A simple example: today I was working on a whiteboard and wanted to take a picture to reference as I turned the scribblings into a slide. On the iPhone, I would have needed to either a) wait for the photo to sync to photo stream, b) email it to myself from the camera app, or c) use a third-party app like Dropbox or Google Drive to take the picture (or go to a third-party app and import the picture).

On the Nexus? There’s a “share” button right in the camera itself, hooked into every sharing and storage service on the device. It’s seamless and instant, and my photo was waiting in Drive when I got back to my desk.


(I sent this screenshot of myself sending this to myself over Drive with Drive. Because meta.)

The freedom Android gives the user is refreshing. Whether it’s customizing your lock screen or specifying a default handler for twitter links, the user has more or less free rein to customize the operating system as they see fit. Between Nova Launcher, which lets you completely alter the appearance and behavior of the home screen, and Tasker, enabling complex environment-driven app macros, there’s not much in Android that’s out of reach of a determined power user.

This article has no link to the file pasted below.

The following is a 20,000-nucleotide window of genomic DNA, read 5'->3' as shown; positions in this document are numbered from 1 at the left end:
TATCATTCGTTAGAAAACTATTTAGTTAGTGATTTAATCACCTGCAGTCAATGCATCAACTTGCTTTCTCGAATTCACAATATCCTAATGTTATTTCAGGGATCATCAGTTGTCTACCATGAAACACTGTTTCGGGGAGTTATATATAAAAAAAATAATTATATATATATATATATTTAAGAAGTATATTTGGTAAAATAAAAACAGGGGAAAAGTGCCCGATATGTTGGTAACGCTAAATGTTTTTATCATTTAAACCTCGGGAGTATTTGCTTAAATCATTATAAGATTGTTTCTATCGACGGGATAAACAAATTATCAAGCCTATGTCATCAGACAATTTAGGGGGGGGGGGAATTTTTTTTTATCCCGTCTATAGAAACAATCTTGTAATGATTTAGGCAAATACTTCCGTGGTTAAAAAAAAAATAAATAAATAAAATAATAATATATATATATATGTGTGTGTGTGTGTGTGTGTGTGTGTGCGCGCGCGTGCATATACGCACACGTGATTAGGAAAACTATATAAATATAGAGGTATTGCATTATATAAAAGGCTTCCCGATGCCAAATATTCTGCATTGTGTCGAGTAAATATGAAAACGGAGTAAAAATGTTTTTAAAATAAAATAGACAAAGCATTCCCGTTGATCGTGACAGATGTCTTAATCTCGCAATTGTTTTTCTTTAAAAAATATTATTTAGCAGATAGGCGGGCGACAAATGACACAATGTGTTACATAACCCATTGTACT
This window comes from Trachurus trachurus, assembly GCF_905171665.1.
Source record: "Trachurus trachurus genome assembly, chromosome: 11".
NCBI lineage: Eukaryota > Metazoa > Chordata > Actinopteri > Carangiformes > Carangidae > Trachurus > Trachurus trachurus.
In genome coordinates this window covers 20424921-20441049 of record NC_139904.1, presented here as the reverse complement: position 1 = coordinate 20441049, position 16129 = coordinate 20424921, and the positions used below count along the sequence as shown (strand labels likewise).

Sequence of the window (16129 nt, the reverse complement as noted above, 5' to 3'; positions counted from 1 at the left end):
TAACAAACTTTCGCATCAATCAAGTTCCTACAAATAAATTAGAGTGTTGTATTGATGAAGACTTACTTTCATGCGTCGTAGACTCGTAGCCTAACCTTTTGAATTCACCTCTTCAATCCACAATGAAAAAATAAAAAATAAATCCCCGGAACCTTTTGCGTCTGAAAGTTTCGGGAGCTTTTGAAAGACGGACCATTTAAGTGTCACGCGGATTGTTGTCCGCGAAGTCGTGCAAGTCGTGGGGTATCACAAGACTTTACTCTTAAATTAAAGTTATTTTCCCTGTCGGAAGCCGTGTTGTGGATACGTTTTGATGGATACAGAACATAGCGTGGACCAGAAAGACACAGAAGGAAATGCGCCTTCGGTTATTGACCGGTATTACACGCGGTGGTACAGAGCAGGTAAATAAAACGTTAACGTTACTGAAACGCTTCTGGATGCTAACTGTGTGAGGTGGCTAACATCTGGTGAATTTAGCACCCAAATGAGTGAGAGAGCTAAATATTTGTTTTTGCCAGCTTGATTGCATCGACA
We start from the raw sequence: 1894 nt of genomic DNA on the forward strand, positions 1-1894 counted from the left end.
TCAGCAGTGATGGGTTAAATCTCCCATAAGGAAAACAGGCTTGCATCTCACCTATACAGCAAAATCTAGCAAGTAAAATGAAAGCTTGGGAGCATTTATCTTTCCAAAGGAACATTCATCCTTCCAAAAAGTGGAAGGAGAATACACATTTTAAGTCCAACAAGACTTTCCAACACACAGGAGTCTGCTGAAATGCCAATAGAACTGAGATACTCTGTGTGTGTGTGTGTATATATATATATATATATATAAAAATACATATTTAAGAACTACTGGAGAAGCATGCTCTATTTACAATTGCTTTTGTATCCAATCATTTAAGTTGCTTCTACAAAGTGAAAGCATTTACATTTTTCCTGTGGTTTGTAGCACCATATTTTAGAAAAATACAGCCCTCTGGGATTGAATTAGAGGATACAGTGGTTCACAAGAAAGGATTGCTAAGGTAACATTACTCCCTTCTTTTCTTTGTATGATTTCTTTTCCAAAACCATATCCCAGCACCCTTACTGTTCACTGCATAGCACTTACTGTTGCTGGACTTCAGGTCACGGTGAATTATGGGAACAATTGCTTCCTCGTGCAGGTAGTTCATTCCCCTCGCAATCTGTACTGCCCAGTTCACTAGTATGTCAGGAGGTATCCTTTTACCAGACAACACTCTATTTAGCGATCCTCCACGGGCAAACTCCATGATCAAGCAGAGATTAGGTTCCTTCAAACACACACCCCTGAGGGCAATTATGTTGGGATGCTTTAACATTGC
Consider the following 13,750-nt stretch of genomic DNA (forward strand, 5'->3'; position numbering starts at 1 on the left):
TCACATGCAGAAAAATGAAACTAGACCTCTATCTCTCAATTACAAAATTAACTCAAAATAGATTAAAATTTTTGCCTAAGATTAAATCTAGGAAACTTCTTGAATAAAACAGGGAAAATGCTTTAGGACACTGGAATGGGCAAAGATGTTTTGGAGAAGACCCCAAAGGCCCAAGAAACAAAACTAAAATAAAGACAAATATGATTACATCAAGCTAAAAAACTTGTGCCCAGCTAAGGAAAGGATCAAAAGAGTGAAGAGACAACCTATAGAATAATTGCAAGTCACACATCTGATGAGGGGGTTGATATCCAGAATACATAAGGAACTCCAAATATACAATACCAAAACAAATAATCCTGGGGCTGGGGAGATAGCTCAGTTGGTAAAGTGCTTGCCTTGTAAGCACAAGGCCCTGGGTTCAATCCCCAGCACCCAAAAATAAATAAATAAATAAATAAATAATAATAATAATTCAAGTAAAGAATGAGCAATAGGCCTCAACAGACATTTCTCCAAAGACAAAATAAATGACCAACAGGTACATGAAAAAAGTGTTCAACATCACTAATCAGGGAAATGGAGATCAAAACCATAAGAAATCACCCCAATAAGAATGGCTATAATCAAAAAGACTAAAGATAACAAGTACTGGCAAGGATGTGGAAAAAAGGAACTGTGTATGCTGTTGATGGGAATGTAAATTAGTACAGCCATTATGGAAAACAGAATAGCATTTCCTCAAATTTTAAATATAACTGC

And yet once I had jiggled all the little switches to my satisfaction, something felt a little empty. Nova Launcher didn’t handle the Google Now slide-from-the-right gesture, so I switched back to the stock launcher. I had set up some cool Tasker flows to turn off Bluetooth when I was in places I wouldn’t need it, but I’m rarely far from a charger and battery life isn’t really much of an issue. The native Gmail client is great, but other apps aren’t quite there compared to their iOS equivalents: I’d rather have Instacast than Pocket Casts, and really really miss Day One. It’s great that I can interact with notifications right from the little dropdown shade, but how do I get the phone to just show me a text on the lock screen?